At the root of the debate over whether Beyoncé is a feminist is a much deeper question of how to define feminism.
“What does it mean to be a feminist? Who gets to be one? And what does it take to be one? Who gets to decide who is a feminist and who isn’t?” asked writer Lauren Rankin in response to the Ms. backlash. “These questions, while perhaps important in theory, are almost always a means of excluding and demonizing those who don’t fit the white, liberal feminist narrative of what makes a woman a feminist.”
How white, mainstream feminists see Beyoncé
In a piece titled Why White Feminists Are Mad At Beyoncé, Julia Sonenshein, contributing editor at theGloss.com, explored the many critiques leveled at the singer in reviews shortly after the debut of her album. She shared her take on why so many white women have difficultly stomaching Beyoncé’s version of empowerment.
“White feminists tend to critique Beyoncé first and foremost for the way she uses her sexuality as a tool. White feminists also tend to criticize her attitude towards wealth and materialism, along with her bravado and confidence,” Sonenshein told theGrio. “While there is certainly room for criticism, and major figures like Beyoncé should be criticized, these particular conversations tend to approach any analysis from a very white point of view, and don’t consider how the themes of sexuality, wealth, and confidence differ across communities.”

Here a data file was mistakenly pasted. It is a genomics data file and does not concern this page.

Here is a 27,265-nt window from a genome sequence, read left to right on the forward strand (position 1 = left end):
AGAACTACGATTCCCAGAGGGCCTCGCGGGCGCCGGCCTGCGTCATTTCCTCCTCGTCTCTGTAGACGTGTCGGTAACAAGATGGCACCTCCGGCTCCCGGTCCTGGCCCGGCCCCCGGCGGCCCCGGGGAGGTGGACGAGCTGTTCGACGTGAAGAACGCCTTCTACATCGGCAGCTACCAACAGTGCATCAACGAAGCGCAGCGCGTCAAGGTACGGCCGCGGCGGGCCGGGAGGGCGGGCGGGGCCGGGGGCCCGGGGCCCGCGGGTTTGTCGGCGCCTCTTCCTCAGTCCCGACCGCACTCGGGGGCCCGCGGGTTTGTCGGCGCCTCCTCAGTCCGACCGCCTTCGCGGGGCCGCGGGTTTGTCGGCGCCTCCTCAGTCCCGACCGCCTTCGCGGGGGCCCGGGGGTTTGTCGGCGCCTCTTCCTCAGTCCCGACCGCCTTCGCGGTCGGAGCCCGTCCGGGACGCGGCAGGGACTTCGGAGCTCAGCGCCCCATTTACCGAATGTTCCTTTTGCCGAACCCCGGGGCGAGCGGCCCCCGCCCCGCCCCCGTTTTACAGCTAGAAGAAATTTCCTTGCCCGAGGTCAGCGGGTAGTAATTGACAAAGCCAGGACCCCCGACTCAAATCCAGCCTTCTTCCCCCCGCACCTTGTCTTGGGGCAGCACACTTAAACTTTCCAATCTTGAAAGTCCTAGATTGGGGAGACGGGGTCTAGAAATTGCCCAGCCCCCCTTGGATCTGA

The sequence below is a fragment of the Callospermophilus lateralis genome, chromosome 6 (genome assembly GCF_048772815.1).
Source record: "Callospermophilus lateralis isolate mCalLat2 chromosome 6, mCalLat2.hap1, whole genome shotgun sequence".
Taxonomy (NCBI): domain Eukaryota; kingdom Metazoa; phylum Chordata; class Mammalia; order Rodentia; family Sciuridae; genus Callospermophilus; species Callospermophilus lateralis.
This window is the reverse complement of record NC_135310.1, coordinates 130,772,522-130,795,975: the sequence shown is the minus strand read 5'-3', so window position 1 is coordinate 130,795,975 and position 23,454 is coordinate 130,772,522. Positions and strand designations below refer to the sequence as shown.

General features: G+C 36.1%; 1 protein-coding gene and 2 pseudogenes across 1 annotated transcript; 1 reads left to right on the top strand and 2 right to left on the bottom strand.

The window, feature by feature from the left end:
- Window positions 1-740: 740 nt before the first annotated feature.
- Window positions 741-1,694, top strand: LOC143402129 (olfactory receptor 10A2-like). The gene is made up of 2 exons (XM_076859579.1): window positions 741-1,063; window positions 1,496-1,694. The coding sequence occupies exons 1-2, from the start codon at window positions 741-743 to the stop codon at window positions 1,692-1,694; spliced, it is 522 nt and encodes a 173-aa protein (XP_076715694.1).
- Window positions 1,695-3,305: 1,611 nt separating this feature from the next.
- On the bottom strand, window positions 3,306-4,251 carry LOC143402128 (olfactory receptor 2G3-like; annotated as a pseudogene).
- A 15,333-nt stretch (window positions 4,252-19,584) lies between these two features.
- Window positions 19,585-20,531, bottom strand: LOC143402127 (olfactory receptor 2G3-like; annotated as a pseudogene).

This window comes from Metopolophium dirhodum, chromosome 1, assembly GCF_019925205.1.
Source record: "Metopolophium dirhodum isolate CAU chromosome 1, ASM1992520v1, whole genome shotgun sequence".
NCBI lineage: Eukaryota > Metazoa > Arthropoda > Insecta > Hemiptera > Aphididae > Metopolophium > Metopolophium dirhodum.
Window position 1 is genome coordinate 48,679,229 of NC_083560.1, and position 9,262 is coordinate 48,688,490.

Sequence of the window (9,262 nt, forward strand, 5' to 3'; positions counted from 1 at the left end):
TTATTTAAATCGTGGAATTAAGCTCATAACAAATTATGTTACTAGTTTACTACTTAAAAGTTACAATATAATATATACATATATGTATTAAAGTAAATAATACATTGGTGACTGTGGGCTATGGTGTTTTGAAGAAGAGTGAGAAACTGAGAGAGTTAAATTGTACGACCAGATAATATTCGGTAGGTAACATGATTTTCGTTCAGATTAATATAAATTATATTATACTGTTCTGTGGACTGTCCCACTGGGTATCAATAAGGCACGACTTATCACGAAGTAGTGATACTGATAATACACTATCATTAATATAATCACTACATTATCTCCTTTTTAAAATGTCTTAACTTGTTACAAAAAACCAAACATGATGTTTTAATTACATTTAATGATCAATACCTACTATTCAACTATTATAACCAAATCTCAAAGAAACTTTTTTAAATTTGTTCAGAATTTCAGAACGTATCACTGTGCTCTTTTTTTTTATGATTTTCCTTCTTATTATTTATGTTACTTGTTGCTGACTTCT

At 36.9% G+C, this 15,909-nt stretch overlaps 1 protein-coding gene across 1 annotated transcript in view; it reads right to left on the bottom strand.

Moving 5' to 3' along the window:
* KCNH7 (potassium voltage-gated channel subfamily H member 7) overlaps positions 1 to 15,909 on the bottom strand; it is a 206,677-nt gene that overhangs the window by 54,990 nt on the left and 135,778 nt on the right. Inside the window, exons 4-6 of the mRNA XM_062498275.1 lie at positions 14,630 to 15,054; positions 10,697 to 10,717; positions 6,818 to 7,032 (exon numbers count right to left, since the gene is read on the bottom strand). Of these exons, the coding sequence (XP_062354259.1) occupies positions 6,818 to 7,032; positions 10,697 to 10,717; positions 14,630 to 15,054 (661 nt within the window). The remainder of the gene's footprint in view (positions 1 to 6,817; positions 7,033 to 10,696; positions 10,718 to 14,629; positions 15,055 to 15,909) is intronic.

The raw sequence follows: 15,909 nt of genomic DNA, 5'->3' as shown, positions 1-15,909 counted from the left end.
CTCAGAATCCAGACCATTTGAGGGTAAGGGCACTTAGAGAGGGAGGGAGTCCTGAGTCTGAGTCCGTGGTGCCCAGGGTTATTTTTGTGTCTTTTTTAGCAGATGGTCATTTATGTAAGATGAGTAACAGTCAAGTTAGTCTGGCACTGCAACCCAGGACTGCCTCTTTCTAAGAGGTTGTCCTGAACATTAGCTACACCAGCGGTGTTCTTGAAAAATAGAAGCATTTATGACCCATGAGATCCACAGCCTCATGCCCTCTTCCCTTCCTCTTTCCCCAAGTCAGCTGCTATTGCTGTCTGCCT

Beyoncé’s supporters seem to be in agreement that there is a need for change in the feminist movement. In fact, women of color are coming to the forefront, demanding to have their issues and interests represented.
“This is one of the ways that the old rift between white and black feminists plays out,” said Davis. “White feminists have had a good run of defining the movement, but we’re tired of those old standards. Like women, feminists come in lots of different shapes, sizes and types.”
Beyoncé’s definition of feminism